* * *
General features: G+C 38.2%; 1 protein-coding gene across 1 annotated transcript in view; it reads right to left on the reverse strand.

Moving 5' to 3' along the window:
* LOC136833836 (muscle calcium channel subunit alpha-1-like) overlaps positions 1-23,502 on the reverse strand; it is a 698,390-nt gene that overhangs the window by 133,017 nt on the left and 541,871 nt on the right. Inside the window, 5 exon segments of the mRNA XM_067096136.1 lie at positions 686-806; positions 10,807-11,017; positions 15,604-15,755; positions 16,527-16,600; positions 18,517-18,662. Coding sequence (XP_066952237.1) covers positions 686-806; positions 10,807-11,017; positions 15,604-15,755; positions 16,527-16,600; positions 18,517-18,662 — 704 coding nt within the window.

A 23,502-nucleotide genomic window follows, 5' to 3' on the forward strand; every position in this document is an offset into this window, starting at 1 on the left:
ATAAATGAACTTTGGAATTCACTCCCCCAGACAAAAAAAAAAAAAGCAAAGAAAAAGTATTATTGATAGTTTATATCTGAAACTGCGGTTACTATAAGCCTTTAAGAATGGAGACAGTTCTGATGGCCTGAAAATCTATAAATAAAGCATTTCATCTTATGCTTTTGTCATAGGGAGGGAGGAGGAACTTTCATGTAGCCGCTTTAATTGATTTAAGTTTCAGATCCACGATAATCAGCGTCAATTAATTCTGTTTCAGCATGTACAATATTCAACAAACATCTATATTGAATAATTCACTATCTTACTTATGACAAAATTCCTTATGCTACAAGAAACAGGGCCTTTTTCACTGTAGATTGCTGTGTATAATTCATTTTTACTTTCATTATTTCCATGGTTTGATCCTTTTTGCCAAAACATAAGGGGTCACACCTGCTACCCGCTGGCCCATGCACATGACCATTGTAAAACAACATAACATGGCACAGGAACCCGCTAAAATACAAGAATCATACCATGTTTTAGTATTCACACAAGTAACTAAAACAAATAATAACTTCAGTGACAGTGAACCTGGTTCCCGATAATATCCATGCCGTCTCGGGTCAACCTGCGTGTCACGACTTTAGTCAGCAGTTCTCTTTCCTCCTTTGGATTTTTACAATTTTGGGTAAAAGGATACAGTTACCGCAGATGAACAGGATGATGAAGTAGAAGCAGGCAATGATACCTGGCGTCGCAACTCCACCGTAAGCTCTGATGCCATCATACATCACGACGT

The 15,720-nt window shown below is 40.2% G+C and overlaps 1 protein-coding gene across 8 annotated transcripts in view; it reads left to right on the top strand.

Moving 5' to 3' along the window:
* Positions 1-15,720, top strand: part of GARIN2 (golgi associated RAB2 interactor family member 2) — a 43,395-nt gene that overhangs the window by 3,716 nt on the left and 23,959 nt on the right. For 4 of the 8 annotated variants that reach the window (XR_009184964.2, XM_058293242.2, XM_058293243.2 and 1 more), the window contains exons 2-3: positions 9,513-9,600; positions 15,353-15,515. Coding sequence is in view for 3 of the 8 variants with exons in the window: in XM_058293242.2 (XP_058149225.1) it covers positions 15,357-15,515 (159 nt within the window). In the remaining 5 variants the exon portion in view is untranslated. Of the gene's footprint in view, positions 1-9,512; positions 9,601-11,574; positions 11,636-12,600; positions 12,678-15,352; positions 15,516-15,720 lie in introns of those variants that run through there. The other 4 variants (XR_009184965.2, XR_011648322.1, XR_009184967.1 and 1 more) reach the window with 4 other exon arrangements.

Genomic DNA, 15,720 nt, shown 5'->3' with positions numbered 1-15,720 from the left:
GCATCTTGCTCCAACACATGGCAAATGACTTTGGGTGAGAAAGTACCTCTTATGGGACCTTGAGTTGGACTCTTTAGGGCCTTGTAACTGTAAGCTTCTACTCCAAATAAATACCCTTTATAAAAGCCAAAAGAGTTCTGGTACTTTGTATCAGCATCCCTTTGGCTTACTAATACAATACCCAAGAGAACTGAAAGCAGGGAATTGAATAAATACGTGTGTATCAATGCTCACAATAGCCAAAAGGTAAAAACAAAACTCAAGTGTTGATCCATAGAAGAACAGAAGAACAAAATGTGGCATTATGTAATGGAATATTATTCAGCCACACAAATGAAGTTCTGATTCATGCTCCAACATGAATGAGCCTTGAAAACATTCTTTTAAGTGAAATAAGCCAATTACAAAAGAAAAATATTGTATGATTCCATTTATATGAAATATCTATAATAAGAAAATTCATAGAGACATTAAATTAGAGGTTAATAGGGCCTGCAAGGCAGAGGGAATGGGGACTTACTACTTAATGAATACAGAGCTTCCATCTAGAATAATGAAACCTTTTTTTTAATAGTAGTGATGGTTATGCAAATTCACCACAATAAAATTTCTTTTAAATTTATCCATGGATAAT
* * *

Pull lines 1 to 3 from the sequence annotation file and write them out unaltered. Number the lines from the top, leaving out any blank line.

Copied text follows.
General features: G+C 38.2%; 1 protein-coding gene across 1 annotated transcript in view; it reads right to left on the reverse strand.

Moving 5' to 3' along the window:
* LOC136833836 (muscle calcium channel subunit alpha-1-like) overlaps positions 1-23,502 on the reverse strand; it is a 698,390-nt gene that overhangs the window by 133,017 nt on the left and 541,871 nt on the right. Inside the window, 5 exon segments of the mRNA XM_067096136.1 lie at positions 686-806; positions 10,807-11,017; positions 15,604-15,755; positions 16,527-16,600; positions 18,517-18,662. Coding sequence (XP_066952237.1) covers positions 686-806; positions 10,807-11,017; positions 15,604-15,755; positions 16,527-16,600; positions 18,517-18,662 — 704 coding nt within the window.